Earlier this month I submitted my final MA project to the University of Limerick! I felt a massive sense of achievement, it has definitely been an extremely challenging year. I decided to complete an MA in 2016, but just missed the enrolment deadline. I waited a year before I could begin and wow! time has flown. My results are due in November.
This blog post is about the Technical Communication & E-Learning MA offered at Limerick University.
I found this MA through the ISTC website and it was listed as an accredited program for Technical Communication. I’ve always described myself as part technical communicator, part instructional designer as my job roles have always been a mix of the two. For me this MA was perfect as it allowed me to study both areas. The MA is offered by the University of Limerick, Ireland. I would have preferred to have studied at a UK University, solely because it would have meant I could attend classes and workshops more frequently and easily, but there isn’t actually a UK university offering this MA! I had a look at the University of Hertfordshire and the University of Roehampton who offer similar E-Learning degrees, but I preferred the modules in the MA that Limerick offered. The video below provides a good overview of the MA.
The podcasts and materials provided on this MA were great and there were forums to ask questions and talk to other members of the cohort. My professors were great and extremely supportive and knowledgeable. I do however feel I lacked the social experience of university – it’s not quite the same as when you attend a course with other students over a long period of time. You build relationships and share information, I feel that even though it was always encouraged online, I didn’t get that exact same experience as when I completed my IT Foundation Degree (which I completed on campus in the UK). However it was a much better experience then my undergraduate degree – I completed this online and had no social interaction with any other students! So it was definitely an improvement.
The MA is offered as a 1 year full time or 2 year part time program. You can complete it via distance learning or attend lectures on campus. As I live in London, I completed my MA via distance learning in 1 year. You do actually have to attend campus for orientation and there are some optional weekend workshops you can go to – I went to one of these but couldn’t attend the second workshop due to it being quite costly to fly over.
One of the downsides of distance learning was not being able to access the library easily – the university were very supportive and did say they could post books out to me, however in the end I decided to purchase a lot of the core texts. I did manage to find quite a lot online second hand in good condition. It wasn’t a requirement to purchase the texts, but I would recommend purchasing the core text book as the degree does reference it quite a bit. I was surprised we didn’t get this as part of the MA, as with my undergraduate degree I would always receive the core text book. I guess all universities are different.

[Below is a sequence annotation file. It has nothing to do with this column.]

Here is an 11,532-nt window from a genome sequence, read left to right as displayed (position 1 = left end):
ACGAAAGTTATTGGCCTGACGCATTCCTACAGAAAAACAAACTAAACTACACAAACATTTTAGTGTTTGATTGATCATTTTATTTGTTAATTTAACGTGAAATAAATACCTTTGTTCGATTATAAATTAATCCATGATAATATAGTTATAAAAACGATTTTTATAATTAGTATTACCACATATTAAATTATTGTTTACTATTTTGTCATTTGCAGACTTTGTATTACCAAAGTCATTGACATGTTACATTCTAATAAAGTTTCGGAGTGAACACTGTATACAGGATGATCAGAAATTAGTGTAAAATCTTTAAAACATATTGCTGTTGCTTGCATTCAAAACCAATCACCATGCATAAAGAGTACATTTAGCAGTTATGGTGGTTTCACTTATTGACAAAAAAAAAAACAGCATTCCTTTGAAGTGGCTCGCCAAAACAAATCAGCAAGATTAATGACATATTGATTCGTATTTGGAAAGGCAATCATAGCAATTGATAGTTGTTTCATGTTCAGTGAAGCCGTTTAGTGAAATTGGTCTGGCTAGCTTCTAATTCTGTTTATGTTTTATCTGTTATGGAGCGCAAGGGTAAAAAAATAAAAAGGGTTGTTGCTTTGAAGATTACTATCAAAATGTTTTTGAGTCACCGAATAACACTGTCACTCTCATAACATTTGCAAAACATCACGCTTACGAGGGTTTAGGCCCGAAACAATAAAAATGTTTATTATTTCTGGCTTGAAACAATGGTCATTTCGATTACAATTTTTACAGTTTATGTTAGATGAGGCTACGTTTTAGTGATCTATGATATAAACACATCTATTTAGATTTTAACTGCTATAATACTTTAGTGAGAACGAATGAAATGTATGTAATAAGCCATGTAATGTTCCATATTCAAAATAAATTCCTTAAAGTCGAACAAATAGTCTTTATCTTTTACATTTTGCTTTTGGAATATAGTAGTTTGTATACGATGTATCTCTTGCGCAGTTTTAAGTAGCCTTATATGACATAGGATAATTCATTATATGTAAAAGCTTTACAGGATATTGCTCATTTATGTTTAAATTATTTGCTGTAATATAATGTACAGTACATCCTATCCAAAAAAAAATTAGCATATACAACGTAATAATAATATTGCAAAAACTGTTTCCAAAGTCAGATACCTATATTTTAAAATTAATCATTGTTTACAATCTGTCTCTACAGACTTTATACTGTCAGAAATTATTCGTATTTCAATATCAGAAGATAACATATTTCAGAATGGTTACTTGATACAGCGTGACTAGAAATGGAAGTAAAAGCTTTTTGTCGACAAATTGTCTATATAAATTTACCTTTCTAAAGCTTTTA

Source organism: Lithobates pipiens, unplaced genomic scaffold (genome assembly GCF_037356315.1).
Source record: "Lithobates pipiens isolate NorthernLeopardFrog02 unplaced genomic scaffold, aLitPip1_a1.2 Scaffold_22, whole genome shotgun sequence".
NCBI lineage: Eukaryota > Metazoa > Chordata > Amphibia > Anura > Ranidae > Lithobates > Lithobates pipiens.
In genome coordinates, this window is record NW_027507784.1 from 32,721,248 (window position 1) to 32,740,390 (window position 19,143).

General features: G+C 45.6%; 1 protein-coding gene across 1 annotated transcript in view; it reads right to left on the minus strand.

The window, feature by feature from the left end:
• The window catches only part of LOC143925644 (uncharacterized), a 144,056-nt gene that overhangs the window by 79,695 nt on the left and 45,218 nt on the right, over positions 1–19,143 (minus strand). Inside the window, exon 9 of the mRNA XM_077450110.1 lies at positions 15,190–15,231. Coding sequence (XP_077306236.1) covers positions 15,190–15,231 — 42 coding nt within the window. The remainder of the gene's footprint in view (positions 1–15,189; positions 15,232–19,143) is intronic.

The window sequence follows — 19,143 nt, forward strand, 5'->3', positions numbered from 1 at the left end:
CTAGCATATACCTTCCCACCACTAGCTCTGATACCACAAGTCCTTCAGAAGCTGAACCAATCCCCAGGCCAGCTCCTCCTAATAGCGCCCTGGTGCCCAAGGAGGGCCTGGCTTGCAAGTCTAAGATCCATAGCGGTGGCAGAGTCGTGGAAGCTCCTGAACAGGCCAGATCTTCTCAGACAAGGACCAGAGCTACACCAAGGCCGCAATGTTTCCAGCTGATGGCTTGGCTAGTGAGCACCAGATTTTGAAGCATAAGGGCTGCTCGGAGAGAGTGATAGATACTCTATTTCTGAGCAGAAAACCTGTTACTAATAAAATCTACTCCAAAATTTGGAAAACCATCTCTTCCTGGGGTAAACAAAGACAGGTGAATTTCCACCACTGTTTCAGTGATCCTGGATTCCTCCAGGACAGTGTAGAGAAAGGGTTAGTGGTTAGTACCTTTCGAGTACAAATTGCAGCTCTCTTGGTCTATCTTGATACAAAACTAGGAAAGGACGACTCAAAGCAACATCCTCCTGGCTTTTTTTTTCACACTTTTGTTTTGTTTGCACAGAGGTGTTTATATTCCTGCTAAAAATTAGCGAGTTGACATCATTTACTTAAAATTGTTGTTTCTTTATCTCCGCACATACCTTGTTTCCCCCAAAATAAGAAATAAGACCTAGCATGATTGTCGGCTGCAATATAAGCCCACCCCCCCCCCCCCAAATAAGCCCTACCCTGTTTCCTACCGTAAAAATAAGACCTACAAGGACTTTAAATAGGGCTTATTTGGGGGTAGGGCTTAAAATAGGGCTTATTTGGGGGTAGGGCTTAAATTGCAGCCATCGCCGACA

I really wanted to complete this MA in a year and dropped a day of work to concentrate on my studies, however I wish I had given myself more time as I underestimated the amount of work it would take to complete. I think the university recommends something like 40 hours of study per week to get the most out of it – I was managing about 25 hours a week with work and family commitments. I did especially well during the Spring semester and received a recognition letter from the president which was really nice!! I was aiming for a distinction , but I think I am more than likely to get a merit. It’s still a good achievement, but I always like to aim high and do kick myself when I don’t hit my goals.
I think for me the hardest thing was there were SO MANY topics I was interested in. There was SO MUCH additional reading that I wanted to complete but just didn’t have the time. The good thing is I am still reading articles and still accessing bookmarks – just because I’ve finished the MA doesn’t mean I’ve stopped learning. The topics covered were so interesting to me and as geeky as it sounds, this MA just really excited me and completing it has been one of the best decisions I have made.
The modules I completed for this MA are as follows, as a side note I decided to complete a project rather than a dissertation.
- Principles of Professional and Technical Communication and Information Design
- Instructional Design
- Theory of Technical Communication
- Research Methods in Technical Communication and E-Learning
- Workplace Issues in Technical and Professional Communication
- E-Learning Theories and Practices
- Interactive Courseware Workshop
- Learning and Collaboration Technologies
- Dissertation/ Project
Topics covered included (not an exhaustive list!) history of technical communication, typography, graphic design, writing in plain English, XML, interview techniques , instructional design theories and practices, research techniques, learning management systems, e-learning/distance learning/webinars and teaching online, working in teams and collaboration, principles for creating course materials and educational content.
I enjoyed the assignments as they were quite practical, which is why I decided to choose the project route rather than dissertation. I enjoy writing but I am much better at project work and practical tasks. Completing the project was great as I was able to build upon existing skills and apply new knowledge.
I would recommend this degree to anyone interested in technical communication and/or e-learning and the link to the programme is below!